Saturday, July 1, 2017

Finding "Home"

Sarah Hoyt is a naturalized American, a native of Portugal, a science fiction author, a Ph.D., a regular guest blogger at Instapundit, and therefore a conservative. Like many immigrants she loves the U.S., and in her latest column for PJ Media she reminisces about how she came to the States.

You could accurately call her either a successful American or a failed Portuguese, as many immigrants likely were failed whatevers wherever "home" was. Part of the magic of life is moving to where you fit in, feel comfortable.

For example, I knew expat "haoles" on Guam who loved it there and, while they'd visit "the mainland," wouldn't voluntarily move back to the States. I knew others who moved back for family reasons and regretted it. And some, like me, who moved back and had no regrets doing so.

I've had the same experience with brief (1-2 year) sojourns in the Washington, DC, area and in the Dallas area. All 3 were fun, interesting, and ultimately impermanent. I suppose for most of my life I fit into a category labeled "serial expat," I liked the expat experience but didn't want to make it permanent.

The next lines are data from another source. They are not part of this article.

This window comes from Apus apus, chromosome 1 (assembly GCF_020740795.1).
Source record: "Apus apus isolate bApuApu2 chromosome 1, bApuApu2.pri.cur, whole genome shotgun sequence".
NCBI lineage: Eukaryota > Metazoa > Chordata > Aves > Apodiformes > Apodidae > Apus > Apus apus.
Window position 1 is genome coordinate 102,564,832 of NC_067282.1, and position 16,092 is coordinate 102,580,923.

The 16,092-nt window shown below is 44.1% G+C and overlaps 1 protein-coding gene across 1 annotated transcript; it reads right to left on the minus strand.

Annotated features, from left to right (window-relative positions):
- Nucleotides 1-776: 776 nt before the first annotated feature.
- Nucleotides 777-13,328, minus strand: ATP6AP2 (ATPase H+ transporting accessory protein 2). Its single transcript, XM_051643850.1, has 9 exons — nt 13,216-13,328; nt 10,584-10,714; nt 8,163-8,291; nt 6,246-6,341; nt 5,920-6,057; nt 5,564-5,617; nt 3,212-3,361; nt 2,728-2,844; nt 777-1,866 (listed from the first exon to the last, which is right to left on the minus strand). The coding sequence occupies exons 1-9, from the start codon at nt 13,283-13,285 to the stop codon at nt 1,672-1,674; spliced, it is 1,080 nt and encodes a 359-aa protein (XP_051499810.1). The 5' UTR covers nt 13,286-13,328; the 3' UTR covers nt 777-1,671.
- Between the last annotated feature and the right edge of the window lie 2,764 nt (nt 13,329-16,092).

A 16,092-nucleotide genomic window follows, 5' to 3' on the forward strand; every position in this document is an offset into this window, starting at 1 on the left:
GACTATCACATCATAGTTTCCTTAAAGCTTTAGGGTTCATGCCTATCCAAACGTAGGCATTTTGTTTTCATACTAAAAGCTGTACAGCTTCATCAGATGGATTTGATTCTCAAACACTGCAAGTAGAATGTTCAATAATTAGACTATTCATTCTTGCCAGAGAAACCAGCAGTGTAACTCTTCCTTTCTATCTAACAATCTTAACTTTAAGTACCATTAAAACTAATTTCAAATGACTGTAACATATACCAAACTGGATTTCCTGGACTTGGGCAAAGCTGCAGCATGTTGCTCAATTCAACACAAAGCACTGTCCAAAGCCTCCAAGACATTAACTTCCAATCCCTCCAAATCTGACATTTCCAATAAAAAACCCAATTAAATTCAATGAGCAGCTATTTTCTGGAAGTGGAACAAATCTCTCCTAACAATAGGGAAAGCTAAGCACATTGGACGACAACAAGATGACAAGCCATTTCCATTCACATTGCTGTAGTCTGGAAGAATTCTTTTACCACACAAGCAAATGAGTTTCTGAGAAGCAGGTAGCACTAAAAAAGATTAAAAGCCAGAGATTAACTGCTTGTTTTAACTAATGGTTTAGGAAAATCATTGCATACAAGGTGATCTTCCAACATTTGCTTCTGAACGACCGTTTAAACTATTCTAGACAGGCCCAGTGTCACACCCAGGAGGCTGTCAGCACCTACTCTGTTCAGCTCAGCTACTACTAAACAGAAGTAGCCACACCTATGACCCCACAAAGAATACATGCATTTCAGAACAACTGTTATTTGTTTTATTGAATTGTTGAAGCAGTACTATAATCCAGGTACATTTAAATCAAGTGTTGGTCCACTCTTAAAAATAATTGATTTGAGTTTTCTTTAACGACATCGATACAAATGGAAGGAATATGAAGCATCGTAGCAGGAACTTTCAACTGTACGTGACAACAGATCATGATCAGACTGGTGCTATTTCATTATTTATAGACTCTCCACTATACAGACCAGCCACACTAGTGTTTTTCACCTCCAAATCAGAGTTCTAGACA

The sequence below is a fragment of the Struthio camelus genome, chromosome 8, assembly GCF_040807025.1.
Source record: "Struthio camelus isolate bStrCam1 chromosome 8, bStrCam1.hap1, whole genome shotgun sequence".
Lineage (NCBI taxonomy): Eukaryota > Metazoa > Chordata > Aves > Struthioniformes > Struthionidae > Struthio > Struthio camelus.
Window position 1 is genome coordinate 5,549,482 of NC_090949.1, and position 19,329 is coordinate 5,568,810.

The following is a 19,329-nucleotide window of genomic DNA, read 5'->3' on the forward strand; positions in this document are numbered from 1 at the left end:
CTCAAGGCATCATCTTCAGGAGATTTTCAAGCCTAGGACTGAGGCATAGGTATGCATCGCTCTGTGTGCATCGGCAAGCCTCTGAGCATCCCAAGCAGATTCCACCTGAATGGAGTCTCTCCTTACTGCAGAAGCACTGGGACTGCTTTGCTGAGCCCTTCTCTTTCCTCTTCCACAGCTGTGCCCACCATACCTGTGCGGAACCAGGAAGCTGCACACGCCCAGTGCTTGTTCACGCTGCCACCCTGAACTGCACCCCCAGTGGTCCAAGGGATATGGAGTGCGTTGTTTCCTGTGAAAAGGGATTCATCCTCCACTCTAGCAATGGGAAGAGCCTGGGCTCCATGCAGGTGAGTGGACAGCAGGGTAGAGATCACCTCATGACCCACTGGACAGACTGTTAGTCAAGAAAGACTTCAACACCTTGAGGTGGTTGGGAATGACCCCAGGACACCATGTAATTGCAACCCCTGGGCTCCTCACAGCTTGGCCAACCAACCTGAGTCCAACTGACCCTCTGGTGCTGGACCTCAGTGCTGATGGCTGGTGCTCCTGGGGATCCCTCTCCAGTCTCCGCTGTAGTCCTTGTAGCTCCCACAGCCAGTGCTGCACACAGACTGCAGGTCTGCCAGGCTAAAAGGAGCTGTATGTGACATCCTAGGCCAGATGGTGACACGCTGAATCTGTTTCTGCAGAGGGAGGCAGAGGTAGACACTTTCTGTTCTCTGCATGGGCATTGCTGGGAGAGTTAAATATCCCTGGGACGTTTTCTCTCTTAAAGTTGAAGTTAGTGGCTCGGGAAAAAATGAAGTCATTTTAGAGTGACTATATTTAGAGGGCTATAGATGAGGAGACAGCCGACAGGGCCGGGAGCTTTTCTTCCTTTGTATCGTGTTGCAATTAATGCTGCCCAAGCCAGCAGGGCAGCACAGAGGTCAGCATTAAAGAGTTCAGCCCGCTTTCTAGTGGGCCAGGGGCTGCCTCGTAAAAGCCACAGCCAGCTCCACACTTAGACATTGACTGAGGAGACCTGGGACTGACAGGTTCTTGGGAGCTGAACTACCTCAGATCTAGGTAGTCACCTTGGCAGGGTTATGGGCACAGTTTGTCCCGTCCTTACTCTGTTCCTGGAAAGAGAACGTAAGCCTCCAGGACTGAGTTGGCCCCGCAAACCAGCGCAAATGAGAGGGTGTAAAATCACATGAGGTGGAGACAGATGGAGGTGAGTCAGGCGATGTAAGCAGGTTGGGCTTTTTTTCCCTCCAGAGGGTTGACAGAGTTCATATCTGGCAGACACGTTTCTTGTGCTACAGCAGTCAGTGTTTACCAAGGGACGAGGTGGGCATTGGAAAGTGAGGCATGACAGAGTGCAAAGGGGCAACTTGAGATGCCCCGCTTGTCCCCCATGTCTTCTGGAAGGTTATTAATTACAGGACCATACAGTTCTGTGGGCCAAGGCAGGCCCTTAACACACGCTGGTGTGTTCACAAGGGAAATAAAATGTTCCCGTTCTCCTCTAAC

Ronald Reagan said something like "I didn't leave the Democratic Party, they left me" meaning they changed while he didn't. I've had that experience with California; it has evolved into something with which I'm no longer comfortable. It wasn't always that way, I once loved it and am sad about it's degeneration.

On the other hand, this is our 25th year of association with Wyoming, as property owners and, since 2004, residents. After 25 years I'm still an expat in WY - I still lock my house and car when leaving them, have never applied for a hunting license, and still flee the looooong winters. Expat or no, it is home and I'm proud of it, like any happy immigrant.

It's an experience I've had repeatedly in my life, the keep-looking-till-you-find-the-right-fit experience. It's how I ended up in a career I enjoyed, a 46 year marriage I cherish, and a state I admire. I believe I can relate to some of Sarah Hoyt's experience.